Cherokee Nation announces 2020 Cherokee National Treasures
TAHLEQUAH – The Cherokee Nation announced the four Cherokee Nation citizens receiving the distinction of Cherokee National Treasure for their work in preserving and promoting Cherokee art and culture during the virtual 68th annual Cherokee National Holiday.
The CNT distinction is an honor given by the tribe to individuals who are keeping the art, language and culture alive through their crafts and work.
David Crawler, of Tahlequah; Crosslin Smith, of Vian; Traci Rabbit, of Pryor; and Dorothy Sullivan, of Norman, were selected as this year’s recipients.
Traditionally, recipients are recognized during the Cherokee National Holiday Awards Banquet. However, this year, due to concerns caused by COVID-19, the tribe has chosen to forego an in-person gathering in order to keep its Cherokee elders and citizens safe.
“Cherokee National Treasures preserve and advance the Cherokee culture,’ said Principal Chief Chuck Hoskin Jr. “They are keepers of the values and heritage we hold sacred as tribal citizens. Dorothy, Traci, Crosslin and David all richly deserve this special honor. It is fitting they be recognized in 2020 for passing on their art, sharing their skills and broadening the cultural knowledge base for generations of Cherokees. Each one of them has my deepest respect and gratitude for their lifelong endeavors and for sharing the Cherokee spirit within their respective discipline.”
Crawler was selected for his work in preserving and teaching the Cherokee language. As a first-language Cherokee speaker, Crawler has served the CN for more than a decade in the tribe’s language department working on a number of language projects. He was instrumental in translating the CN Constitution into the Cherokee language, and is the primary translator and storyteller for Cherokee First Children’s Activity Books. He has assisted in animated films with the Cherokee language, and has worked on notable translation projects for Apple, Microsoft and Google. Crawler is also a part of the Cherokee Language Consortium, helping to translate modern words into Cherokee syllabary.
Smith received the distinction for his lifetime contribution of teaching the Cherokee language and culture. Born in 1929 to a traditional Cherokee family in Sequoyah County, Smith has been a practitioner of Cherokee spirituality for more than 50 years. He has provided leadership and spiritual guidance for several CN administrations. He also recently published a book, “Stand as One: Spiritual Teachings of Keetoowah.”
Rabbit was nominated for being a painter. She grew up appreciating art as the daughter of CNT Bill Rabbit. While establishing herself as an artist, she apprenticed with her father as well as took the opportunity to learn from many artists who visited their family’s art studio, Rabbit Studios. Rabbit has been a full-time painter for more than 32 years, and for 25 years has taught and mentored many young students. In 2013, she partnered with the Cherokee Nation Foundation to establish the Bill Rabbit Art Legacy Scholarship which provides college-bound students tuition assistance.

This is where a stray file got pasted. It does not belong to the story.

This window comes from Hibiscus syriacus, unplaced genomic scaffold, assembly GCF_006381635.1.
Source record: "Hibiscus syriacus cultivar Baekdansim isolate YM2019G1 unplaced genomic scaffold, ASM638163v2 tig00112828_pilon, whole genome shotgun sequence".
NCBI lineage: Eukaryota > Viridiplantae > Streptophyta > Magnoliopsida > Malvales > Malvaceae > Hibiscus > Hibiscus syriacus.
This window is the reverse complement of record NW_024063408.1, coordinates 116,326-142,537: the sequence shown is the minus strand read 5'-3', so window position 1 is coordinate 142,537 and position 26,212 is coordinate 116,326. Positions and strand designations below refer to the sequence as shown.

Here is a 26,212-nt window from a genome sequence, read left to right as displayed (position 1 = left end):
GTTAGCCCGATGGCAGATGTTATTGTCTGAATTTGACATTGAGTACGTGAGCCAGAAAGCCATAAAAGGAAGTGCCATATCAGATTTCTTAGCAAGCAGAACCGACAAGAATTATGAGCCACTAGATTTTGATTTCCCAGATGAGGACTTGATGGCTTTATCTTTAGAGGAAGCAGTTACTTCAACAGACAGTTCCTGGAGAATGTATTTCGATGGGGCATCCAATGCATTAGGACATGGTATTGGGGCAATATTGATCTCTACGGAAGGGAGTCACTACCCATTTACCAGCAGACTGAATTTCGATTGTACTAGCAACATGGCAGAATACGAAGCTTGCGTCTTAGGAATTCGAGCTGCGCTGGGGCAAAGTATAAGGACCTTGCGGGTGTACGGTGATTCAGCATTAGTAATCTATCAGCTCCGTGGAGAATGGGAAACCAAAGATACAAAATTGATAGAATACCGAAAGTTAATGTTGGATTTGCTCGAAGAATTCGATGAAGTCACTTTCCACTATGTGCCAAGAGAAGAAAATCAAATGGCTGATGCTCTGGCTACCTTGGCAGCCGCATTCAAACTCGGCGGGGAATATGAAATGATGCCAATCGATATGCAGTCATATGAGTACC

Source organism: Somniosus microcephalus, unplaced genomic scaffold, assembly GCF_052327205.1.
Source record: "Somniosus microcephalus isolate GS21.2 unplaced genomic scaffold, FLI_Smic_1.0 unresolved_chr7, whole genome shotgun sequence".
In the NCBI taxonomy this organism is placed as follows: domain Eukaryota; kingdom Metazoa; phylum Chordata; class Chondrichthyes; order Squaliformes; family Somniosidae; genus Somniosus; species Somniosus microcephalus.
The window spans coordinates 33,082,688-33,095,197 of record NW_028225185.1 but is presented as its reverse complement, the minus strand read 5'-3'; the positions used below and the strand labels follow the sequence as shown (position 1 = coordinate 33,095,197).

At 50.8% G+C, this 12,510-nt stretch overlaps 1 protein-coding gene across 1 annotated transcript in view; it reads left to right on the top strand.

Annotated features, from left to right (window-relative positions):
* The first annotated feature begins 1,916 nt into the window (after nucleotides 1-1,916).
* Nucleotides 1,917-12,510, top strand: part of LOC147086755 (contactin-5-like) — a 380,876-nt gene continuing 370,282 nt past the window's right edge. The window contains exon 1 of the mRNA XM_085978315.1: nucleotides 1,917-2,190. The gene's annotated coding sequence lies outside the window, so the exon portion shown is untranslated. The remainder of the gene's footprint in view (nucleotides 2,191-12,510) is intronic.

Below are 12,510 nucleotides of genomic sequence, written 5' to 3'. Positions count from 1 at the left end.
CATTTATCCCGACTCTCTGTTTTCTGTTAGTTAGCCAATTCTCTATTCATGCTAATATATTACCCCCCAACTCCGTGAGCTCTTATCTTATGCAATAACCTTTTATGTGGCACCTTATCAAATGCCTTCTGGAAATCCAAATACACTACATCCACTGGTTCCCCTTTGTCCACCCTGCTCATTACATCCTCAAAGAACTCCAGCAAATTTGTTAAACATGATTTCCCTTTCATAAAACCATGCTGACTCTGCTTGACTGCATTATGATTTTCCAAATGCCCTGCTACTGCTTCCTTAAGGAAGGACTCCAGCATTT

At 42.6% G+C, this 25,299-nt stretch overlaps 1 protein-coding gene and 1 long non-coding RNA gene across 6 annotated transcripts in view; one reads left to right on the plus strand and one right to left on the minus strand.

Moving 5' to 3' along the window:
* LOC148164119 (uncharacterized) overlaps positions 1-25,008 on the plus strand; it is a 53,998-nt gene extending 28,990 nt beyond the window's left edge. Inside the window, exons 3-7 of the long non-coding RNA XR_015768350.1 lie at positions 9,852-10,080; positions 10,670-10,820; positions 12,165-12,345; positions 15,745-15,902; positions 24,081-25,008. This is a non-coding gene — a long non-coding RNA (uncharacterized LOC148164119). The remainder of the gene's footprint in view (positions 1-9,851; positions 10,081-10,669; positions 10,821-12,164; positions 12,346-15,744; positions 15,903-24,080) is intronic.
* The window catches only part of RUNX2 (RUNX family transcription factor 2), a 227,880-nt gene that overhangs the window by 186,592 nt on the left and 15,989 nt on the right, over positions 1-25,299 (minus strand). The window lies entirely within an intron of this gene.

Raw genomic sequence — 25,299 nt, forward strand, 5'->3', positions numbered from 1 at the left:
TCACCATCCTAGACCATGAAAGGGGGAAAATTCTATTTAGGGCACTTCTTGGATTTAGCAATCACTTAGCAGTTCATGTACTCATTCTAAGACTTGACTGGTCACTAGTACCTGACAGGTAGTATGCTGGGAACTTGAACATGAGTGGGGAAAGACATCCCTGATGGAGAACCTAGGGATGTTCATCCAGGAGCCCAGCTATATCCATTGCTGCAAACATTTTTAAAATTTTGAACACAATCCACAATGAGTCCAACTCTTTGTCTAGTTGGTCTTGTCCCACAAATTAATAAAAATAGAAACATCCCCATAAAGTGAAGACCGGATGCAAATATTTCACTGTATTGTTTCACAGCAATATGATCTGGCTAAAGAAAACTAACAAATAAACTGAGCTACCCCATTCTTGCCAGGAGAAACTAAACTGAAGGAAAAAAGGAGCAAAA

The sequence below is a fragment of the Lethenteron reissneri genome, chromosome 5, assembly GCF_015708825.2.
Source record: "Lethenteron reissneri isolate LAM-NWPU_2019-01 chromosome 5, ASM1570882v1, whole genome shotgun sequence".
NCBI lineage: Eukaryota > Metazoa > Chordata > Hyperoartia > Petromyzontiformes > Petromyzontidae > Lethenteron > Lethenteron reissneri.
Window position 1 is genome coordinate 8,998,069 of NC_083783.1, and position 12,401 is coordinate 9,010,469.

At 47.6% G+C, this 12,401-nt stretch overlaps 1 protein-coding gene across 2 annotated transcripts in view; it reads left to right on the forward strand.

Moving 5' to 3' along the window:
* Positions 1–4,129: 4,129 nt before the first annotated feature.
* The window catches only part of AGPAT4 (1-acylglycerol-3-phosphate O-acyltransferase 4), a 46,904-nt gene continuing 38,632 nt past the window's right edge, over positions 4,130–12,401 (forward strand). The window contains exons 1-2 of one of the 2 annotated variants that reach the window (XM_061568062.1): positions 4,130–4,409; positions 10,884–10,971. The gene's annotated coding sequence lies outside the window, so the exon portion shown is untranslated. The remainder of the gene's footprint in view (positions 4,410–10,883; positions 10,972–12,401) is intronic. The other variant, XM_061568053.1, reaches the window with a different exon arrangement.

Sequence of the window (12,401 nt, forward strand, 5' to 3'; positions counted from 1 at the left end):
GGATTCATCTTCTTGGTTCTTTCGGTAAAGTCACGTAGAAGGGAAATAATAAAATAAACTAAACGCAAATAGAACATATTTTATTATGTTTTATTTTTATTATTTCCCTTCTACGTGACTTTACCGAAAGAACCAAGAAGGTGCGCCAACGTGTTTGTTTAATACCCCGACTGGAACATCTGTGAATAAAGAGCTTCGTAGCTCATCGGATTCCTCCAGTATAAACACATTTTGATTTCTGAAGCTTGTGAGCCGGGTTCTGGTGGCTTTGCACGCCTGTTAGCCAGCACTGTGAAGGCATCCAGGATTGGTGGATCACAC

Sullivan received the honor for her life’s work in painting and art education. Sullivan grew up in Seminole learning from her father about Cherokee history and culture. She began drawing and sketching at an early age but never had any art classes or lessons until her senior year of high school. After high school, she earned a degree in art education and history from East Central University in Ada. She taught for 20 years, and in that time developed one of the first Native art programs for schools in Oklahoma. In 1980, she visited the Trail of Tears Art Show at the Cherokee Heritage Center, and ever since then she has painted images that depict Cherokee culture and history. Sullivan has also published a book, illustrated several children’s books and is currently illustrating books for a number of Native American tribes. Medal of Patriotism Award
is given in recognition of those who answered the call of duty, made sacrifices and risked their lives in service to Cherokee Nation and the United States of America, tirelessly defending and promoting freedom and liberty for Cherokees and all mankind:
• Marshal D. Roberts, posthumously, of Claremore
• Simeon Gipson, of Tahlequah Statesmanship Award
is given in recognition of those who, as public servants, epitomize the servant leader ideal, exemplifying Cherokee values and acting with respect, dignity and graciousness while working for the betterment of CN and its citizens:
• Suzanne Gilstrap, of Claremore
• Rodslen Brown, posthumously, of Muskogee
• Stilwell Mayor Jean Ann Wright
• Stilwell City Councilor Lane Kindle Community Leadership Individual Award
is given in recognition of CN citizens who tirelessly have given, without hesitation, their time to make their communities more vibrant, livable places. Their example of servant leadership embodies Cherokee values, and is held high esteem by their peers for strengthening the bonds of CN citizens:
• Todd Enlow, of Tahlequah
• Richard Tyler, of Vian
• Phil Busey, of Oklahoma City
• Dr. Victoria O’Keefe, of Washington, D.C. Community Leadership Organization Award
is given in recognition of Cherokee Nation communities that have demonstrated the spirit of working together through servant leadership, as well as applying Cherokee values to make their communities a better place for Cherokee Nation citizens:
• Vian Peace Center
• Tahlequah Outlaws
• Greater Tulsa Cherokees Samuel Worcester Award
is given to a non-Cherokee who has made substantial contributions to the preservation of Cherokee heritage, culture, community and sovereignty:
• Archivists and translators of the Moravian Church, Winston-Salem, North Carolina